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Thomas Wentworth Higginson, Harvard Memorial Biographies 19 1 Browse Search
Robert Underwood Johnson, Clarence Clough Buell, Battles and Leaders of the Civil War: The Opening Battles. Volume 1. 12 2 Browse Search
Thomas Wentworth Higginson, Massachusetts in the Army and Navy during the war of 1861-1865, vol. 2 6 0 Browse Search
Southern Historical Society Papers, Volume 32. (ed. Reverend J. William Jones) 6 0 Browse Search
Thomas Wentworth Higginson, Massachusetts in the Army and Navy during the war of 1861-1865, vol. 1: prelminary narrative 3 1 Browse Search
William F. Fox, Lt. Col. U. S. V., Regimental Losses in the American Civil War, 1861-1865: A Treatise on the extent and nature of the mortuary losses in the Union regiments, with full and exhaustive statistics compiled from the official records on file in the state military bureaus and at Washington 3 1 Browse Search
Thomas Wentworth Higginson, Massachusetts in the Army and Navy during the war of 1861-1865, vol. 1, Mass. officers and men who died. 2 0 Browse Search
Alfred Roman, The military operations of General Beauregard in the war between the states, 1861 to 1865 1 1 Browse Search
Official Records of the Union and Confederate Armies, Chapter XXII: Operations in Kentucky, Tennessee, North Mississippi, North Alabama, and Southwest Virginia. March 4-June 10, 1862. (ed. Lieut. Col. Robert N. Scott) 1 1 Browse Search
Southern Historical Society Papers, Volume 24. (ed. Reverend J. William Jones) 1 1 Browse Search
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Browsing named entities in Thomas Wentworth Higginson, Massachusetts in the Army and Navy during the war of 1861-1865, vol. 1: prelminary narrative. You can also browse the collection for Everett Peabody or search for Everett Peabody in all documents.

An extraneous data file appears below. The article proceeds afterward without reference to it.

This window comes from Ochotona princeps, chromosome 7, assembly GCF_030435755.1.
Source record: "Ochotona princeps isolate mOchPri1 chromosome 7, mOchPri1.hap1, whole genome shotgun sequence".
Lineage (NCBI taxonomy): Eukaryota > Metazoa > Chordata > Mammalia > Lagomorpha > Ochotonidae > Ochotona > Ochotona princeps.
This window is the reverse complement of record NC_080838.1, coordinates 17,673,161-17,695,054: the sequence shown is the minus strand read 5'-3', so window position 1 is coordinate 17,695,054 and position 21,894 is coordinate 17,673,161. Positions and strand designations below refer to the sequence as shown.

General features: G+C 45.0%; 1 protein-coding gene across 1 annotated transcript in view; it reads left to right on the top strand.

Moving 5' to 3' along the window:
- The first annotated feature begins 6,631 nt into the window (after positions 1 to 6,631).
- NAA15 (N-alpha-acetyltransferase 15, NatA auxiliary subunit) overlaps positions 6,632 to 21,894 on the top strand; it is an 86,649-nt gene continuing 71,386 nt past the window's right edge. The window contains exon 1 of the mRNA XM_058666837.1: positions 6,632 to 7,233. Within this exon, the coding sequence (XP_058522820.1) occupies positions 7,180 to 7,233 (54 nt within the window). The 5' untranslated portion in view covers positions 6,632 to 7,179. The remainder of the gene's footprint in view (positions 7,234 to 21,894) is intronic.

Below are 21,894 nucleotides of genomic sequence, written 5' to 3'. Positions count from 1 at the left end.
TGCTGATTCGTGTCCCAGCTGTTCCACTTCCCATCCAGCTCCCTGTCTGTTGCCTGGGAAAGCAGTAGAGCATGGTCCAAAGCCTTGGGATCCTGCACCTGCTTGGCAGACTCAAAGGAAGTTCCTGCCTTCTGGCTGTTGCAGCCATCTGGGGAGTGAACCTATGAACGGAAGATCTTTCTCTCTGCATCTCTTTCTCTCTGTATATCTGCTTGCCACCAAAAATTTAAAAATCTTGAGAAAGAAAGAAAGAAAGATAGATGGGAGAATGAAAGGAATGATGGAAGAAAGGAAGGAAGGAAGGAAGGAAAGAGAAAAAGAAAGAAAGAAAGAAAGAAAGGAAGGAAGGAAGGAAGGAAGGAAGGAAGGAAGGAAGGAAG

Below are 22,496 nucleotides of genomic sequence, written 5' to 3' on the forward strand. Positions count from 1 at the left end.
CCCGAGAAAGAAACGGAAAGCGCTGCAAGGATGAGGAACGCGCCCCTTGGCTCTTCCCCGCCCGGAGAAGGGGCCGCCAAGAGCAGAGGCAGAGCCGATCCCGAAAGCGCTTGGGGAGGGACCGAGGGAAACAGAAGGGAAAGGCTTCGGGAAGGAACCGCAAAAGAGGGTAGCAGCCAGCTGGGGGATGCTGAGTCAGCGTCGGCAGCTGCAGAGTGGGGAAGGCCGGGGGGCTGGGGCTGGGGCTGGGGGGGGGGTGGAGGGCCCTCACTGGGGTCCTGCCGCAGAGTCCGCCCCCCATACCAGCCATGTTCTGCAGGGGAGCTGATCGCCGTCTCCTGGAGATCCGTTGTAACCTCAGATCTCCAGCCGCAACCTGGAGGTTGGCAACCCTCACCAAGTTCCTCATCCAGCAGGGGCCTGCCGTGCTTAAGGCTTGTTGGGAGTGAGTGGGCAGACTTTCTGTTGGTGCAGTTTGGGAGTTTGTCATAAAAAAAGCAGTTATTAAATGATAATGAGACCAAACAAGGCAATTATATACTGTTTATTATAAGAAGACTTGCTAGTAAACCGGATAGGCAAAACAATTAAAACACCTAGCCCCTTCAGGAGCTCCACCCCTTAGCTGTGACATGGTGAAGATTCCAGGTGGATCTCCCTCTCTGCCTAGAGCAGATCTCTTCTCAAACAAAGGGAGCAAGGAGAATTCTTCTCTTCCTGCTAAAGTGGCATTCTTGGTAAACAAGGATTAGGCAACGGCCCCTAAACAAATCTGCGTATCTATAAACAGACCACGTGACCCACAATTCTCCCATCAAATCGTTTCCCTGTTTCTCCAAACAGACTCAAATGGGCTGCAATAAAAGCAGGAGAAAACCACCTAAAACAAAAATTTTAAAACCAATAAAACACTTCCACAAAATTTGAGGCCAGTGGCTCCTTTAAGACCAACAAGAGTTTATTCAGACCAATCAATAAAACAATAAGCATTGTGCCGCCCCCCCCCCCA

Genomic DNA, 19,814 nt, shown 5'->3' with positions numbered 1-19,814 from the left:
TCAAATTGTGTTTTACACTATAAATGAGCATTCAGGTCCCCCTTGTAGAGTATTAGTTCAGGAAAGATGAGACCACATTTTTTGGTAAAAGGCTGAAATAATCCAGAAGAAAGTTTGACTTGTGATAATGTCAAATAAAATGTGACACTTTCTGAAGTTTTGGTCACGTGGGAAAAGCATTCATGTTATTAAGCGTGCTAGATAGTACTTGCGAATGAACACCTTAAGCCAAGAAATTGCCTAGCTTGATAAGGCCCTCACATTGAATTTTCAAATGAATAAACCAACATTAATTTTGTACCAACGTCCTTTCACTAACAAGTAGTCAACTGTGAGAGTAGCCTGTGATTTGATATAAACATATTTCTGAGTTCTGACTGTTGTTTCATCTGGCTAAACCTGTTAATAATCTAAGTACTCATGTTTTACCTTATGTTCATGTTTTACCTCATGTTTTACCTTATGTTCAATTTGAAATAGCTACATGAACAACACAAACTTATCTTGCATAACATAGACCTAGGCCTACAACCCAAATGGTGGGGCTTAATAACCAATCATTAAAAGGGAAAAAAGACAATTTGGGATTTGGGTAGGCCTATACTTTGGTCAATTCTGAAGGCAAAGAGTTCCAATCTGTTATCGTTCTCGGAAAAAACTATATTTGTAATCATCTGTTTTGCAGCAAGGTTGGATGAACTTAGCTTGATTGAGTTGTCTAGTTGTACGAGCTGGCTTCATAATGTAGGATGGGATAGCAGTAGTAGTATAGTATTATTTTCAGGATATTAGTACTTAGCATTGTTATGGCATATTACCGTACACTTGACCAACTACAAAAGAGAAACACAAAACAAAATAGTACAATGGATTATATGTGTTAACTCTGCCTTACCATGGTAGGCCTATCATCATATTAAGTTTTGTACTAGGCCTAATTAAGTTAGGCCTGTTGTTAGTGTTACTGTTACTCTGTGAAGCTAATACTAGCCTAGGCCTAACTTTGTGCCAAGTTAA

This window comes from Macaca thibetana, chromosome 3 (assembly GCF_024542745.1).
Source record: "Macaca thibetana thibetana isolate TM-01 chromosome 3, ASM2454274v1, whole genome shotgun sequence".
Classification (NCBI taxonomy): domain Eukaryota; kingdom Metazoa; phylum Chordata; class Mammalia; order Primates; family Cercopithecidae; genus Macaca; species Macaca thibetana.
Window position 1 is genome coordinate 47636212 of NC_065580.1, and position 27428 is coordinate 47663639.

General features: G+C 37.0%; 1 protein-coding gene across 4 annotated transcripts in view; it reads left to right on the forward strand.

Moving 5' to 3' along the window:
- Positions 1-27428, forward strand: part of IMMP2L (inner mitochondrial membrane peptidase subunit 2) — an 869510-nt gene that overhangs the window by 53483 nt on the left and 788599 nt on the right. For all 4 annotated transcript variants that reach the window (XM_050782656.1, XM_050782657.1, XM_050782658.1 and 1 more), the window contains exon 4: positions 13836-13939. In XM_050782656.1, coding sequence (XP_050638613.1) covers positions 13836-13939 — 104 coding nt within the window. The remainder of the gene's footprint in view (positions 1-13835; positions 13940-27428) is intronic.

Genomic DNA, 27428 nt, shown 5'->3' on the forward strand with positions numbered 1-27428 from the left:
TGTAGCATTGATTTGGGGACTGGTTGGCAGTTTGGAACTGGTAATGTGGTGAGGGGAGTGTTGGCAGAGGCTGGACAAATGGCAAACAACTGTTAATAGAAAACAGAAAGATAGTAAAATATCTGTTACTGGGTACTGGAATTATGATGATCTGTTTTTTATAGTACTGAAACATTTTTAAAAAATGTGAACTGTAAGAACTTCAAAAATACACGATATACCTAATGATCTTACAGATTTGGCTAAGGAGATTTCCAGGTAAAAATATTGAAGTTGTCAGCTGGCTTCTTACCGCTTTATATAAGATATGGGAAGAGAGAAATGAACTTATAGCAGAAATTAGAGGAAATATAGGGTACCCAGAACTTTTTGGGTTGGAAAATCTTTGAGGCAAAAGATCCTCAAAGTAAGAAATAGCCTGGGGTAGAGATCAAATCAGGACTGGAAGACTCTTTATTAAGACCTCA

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in the battle of Shiloh or Pittsburg landing Some military critics hold that the fate of the Confederacy was determined on the fields of Shiloh. (Johnson's Short History of the War of Secession, p. 143.) (April 6, 1862) was performed by Col. Everett Peabody of the 25th Missouri, a Massachusetts man and a Harvard graduate. He at that time commanded a brigade, and was so sure of the surprise which had been planned against the Union troops that he sent out a scouting party, which was the first to discover the approach of the enemy, and then fell back skirmishing. Colonel Peabody's brigade was one of the few which were in line when the attack came on; he rode to the front, in order to encourage his men, and fell in fifteen minutes, receiving five wounds,—in the head, thigh, neck and body. His brigade retreated in good order, and his own regiment numbered six hundred on the day after the battle, which could not have occurred had not its colonel taken better care of his men than of h